The tigress looked up suddenly, pupils fully dilated, and I knew that she was dying. How could a ghost die?


I could smell my own sweat, and a deep, metallic odor too, tiger’s blood, I thought, though I’d long since forgotten the smell of it.


Above, the stars blinked on, one by one, and the bats began to hunt. Insects rattled their shells like shields.


The tigress’ head dropped slowly onto her paws, and the light went out in her, as a headlamp on a train might go to black when pulled into its end station. There was a sound, a strange sound, which I attributed to bullets against stone, and then she was still.


“Shaitan,” I said, quietly, a prayer to the devil I’d killed for the second time.


K____ vibrated behind me. “Is it dead?”


“A man-eater for your museum,” I told him, overcome by the sadness I always feel when I kill something large as her, and with this sadness, something more, something darker. Confusion.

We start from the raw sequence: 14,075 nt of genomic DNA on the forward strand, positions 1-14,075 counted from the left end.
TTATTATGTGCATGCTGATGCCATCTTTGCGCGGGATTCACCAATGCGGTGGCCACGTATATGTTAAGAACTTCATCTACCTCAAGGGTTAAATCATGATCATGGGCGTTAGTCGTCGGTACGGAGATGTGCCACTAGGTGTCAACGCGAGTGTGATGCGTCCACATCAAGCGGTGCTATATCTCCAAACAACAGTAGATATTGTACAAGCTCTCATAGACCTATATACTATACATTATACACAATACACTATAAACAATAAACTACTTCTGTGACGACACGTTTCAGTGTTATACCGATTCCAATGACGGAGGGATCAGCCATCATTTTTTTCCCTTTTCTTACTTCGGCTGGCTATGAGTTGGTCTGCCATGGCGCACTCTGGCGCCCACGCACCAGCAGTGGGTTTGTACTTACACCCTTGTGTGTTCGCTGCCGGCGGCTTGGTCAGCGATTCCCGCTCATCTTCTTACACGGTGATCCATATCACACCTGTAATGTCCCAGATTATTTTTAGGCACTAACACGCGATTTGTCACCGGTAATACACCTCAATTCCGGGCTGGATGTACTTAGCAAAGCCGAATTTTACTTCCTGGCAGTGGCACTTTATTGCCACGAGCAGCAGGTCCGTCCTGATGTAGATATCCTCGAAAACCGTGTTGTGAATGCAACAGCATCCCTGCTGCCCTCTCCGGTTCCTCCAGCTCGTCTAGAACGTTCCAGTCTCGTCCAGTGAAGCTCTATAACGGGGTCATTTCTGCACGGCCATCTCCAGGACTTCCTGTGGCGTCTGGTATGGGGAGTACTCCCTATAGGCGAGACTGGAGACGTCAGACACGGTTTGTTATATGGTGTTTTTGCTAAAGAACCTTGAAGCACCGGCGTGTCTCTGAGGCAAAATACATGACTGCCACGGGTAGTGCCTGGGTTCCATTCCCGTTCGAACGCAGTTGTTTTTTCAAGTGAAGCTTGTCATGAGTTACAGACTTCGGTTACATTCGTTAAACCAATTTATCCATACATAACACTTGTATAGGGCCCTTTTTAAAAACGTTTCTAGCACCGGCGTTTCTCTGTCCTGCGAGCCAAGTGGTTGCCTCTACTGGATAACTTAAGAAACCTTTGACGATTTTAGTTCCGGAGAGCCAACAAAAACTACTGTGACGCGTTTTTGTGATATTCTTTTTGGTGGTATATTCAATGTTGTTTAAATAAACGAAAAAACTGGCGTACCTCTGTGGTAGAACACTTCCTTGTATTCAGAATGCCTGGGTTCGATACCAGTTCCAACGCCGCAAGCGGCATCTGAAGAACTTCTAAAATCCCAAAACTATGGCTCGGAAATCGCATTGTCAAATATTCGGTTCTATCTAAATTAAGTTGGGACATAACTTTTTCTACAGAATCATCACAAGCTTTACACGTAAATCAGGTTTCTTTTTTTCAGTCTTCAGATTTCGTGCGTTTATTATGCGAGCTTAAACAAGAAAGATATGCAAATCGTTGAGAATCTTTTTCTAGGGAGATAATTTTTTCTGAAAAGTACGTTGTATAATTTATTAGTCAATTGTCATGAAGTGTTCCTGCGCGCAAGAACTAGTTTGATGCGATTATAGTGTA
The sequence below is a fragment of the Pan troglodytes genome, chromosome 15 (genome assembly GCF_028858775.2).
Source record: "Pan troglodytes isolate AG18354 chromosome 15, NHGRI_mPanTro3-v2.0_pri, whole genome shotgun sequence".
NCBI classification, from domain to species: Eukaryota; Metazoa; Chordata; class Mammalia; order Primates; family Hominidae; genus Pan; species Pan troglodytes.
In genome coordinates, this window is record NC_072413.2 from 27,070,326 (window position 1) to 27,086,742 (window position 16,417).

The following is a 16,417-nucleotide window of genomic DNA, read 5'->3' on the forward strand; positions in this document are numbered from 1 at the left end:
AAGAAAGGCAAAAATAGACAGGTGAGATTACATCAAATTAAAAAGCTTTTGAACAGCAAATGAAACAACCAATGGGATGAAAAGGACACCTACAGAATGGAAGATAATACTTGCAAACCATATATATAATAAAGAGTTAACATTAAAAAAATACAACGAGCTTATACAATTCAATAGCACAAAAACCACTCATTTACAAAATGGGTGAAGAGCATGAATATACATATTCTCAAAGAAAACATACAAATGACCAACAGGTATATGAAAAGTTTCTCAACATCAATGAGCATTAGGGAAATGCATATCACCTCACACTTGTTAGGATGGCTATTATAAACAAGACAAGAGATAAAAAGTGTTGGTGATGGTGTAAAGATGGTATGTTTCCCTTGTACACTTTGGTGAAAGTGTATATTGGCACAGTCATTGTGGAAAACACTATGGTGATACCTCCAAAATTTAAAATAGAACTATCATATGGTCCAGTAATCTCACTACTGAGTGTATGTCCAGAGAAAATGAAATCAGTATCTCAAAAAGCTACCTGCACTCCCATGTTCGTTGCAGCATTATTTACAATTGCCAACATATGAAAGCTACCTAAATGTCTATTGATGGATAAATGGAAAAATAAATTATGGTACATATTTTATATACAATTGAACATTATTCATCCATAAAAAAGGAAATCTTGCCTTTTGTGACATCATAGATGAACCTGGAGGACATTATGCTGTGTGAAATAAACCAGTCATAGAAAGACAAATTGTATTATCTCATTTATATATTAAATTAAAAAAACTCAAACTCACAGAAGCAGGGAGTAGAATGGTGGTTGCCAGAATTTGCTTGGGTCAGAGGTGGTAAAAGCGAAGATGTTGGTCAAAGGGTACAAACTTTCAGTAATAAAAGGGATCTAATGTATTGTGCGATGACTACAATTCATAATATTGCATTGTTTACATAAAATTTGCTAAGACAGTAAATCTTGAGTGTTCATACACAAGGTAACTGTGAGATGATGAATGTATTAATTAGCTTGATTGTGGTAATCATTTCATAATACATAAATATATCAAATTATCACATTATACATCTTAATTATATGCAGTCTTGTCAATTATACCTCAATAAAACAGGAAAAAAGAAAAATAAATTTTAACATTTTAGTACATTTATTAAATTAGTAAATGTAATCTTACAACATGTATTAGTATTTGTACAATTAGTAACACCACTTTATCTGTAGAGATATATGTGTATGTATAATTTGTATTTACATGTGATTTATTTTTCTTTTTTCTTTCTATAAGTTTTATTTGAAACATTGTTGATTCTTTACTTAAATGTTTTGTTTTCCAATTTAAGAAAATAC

“You must know she’s not for a museum, old man,” K_____ told me, his voice returning, more confident than it had been before. “A museum wouldn’t pay for something like this.”


I looked at him.


“Everyone wants a tiger,” he said. “Everyone wants a man-eater certified by someone like you.”


“Who’s this tiger for?” I knew the answer already.


“A collector. Already has a table made of elephant legs.”


K_____’s wry laugh sounded to me like something from a moving picture, overheard from far down the street, through walls and bodies. Hollow and cluttered, the laughter of something made of less than nothing. My own laughter had, on occasion, sounded the same.


He took his flask from his pocket, sipped, and offered it to me. I refused.



“Don’t misunderstand me,” he said, kneeling to unpack his case. “I read your book. That’s why I do this. I show the world the things they want to see, but don’t want to travel to. It’s conservation, isn’t it? People like that, here, they’d ruin things. You, though, you’ve killed what? Two hundred tigers? You know what you’re doing.”


With effort, he rolled the man-eater onto her back, and removed a scalpel from his pack.